Launch of the first 3D-printed rocket ends in failure to enter orbit
TBS || Shining BD
The first 3D-printed rocket ever launched successfully on Wednesday, a victory for the California company that created the cutting-edge spacecraft even though it was unable to enter orbit.
According to a livestream broadcast by aerospace startup Relativity Space, the unmanned Terran 1 rocket, which was billed as being less expensive to produce and fly, launched from Cape Canaveral, Florida at 11:25 pm (03:25 GMT Thursday), but experienced a "anomaly" during second-stage separation as it streamed towards low Earth orbit.
The company withheld additional information right away.
Despite not succeeding in entering orbit, Wednesday's launch demonstrated that the rocket, whose mass is 85% made of 3D-printed components, could withstand the stresses of takeoff.
The third attempt resulted in the launch's success. Due to problems with propellant temperature, the launch was abruptly postponed from its original date of March 8 to March 9.
Due to fuel pressure issues, a second attempt on March 11 was abandoned.
According to Relativity, if Terran 1 had succeeded in reaching low Earth orbit, it would have been the first privately funded methane-fueled spacecraft to do so.
The Terran 1 rocket did not have a payload for its initial launch, but it will eventually be able to launch as much as 2,755 pounds (1,250 kilograms) into low Earth orbit.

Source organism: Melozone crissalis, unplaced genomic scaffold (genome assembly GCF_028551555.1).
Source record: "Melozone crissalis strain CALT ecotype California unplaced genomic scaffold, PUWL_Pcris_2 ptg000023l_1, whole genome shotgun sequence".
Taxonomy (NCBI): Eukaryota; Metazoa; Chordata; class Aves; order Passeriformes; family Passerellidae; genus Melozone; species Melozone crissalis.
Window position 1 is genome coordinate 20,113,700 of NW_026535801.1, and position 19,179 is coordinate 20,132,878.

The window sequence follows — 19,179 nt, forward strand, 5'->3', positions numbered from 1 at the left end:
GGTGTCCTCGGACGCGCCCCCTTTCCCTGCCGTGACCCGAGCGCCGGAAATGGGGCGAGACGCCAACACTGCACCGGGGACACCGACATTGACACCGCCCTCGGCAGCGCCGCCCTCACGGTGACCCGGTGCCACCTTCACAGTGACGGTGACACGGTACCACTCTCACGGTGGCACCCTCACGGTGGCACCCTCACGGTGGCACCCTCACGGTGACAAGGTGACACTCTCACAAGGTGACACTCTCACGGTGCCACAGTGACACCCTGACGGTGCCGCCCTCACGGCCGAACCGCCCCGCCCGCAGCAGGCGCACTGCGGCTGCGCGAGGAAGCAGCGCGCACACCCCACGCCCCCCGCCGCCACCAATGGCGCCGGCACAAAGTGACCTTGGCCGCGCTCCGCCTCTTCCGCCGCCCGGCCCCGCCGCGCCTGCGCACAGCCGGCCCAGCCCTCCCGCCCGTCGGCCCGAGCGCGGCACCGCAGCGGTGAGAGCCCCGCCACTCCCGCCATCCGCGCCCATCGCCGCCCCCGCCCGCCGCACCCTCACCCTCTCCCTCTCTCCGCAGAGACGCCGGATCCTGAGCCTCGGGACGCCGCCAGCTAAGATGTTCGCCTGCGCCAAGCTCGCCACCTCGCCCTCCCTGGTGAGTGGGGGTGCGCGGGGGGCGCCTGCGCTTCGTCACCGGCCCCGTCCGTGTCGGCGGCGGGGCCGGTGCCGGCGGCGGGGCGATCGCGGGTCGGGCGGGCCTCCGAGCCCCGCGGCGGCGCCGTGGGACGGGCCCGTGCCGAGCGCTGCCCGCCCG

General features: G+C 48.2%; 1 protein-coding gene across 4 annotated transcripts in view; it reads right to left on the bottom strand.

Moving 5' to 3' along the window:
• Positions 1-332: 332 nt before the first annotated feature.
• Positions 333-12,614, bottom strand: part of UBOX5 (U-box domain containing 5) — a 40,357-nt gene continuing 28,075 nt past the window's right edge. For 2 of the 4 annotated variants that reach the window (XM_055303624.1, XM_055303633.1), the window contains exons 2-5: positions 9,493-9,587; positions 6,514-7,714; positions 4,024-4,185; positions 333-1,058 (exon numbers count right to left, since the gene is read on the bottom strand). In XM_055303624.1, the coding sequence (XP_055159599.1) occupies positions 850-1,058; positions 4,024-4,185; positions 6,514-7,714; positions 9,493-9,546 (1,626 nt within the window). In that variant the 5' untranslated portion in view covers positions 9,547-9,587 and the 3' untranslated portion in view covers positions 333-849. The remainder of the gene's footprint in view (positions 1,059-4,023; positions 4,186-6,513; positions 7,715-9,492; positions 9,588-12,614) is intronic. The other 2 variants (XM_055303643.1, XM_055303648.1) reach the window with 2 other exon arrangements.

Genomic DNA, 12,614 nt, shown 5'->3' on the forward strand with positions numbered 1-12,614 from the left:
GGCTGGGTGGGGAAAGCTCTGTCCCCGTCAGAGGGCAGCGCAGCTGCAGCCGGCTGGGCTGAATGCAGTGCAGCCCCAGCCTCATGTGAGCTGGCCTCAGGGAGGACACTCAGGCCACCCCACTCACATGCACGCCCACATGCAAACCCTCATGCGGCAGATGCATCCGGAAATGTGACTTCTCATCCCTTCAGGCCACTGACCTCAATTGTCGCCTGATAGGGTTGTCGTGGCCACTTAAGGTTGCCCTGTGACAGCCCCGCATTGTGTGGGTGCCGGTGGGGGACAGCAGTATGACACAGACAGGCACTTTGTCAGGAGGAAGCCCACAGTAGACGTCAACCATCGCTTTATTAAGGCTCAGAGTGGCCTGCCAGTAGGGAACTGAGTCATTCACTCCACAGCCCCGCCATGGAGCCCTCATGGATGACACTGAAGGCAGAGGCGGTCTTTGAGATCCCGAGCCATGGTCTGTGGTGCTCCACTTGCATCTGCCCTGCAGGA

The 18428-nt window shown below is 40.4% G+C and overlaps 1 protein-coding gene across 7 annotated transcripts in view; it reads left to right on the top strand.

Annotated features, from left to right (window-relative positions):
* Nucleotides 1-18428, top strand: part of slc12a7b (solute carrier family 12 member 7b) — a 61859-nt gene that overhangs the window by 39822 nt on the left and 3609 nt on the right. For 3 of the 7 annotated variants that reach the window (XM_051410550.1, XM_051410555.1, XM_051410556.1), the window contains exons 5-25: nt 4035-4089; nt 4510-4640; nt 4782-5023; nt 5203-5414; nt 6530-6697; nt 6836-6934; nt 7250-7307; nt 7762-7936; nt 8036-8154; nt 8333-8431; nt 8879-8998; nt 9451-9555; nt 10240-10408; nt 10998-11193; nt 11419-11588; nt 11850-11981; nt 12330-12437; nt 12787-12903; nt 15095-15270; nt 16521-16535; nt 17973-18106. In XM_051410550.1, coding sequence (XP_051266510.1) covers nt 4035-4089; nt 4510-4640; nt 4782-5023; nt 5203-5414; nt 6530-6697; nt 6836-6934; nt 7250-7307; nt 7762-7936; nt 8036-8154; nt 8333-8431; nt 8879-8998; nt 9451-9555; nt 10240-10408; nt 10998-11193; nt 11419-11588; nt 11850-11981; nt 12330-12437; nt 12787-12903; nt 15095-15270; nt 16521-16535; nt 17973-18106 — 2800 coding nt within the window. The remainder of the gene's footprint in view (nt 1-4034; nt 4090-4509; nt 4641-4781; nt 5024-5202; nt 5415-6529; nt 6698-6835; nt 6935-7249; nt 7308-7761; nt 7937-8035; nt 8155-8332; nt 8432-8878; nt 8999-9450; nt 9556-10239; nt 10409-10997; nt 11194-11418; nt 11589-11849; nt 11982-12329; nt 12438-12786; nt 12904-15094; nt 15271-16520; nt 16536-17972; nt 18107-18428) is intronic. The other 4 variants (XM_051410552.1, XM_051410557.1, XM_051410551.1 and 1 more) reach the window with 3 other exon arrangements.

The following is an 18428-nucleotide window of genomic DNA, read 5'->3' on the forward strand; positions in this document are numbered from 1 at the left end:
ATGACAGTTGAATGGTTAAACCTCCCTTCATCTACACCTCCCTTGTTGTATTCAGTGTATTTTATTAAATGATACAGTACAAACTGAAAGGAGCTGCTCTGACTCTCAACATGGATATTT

The rocket has a 7.5-foot diameter and a height of 110 feet (33.5 meters). (2.2 meters).
The nine Aeon 1 engines used in its first stage and the one Aeon Vacuum engine used in the second were all 3D printed using metal alloys, accounting for 85% of its mass.
According to the Long Beach-based company, it is the biggest 3D-printed object ever and was created using the biggest 3D metal printers in the world.
constructed in 60 days
The aim of Relativity is to create a rocket that is 95% 3D printed.
According to Relativity, the engines on Terran 1 are propelled by liquid oxygen and liquid natural gas, which are the "propellants of the future" and could eventually support a trip to Mars.
The United Launch Alliance's Vulcan rocket and SpaceX's Starship use the same fuel.
The Terran R, a larger rocket being developed by Relativity, can launch a payload weighing up to 44,000 pounds (20,000 kg) into low-Earth orbit.
Next year will see the first launch of a Terran R, which is intended to be completely reusable.
Relativity Space hopes that its 3D-printed rockets will shorten the time that satellite operators must wait to board an Arianespace or SpaceX rocket.
According to Relativity, its 3D-printed versions can be assembled from raw materials in just 60 days and require 100 times fewer parts than conventional rockets.
Tim Ellis, CEO of Relativity and one of the company's co-founders, claims that the company has signed commercial launch contracts worth $1.65 billion, most of which are for the Terran R.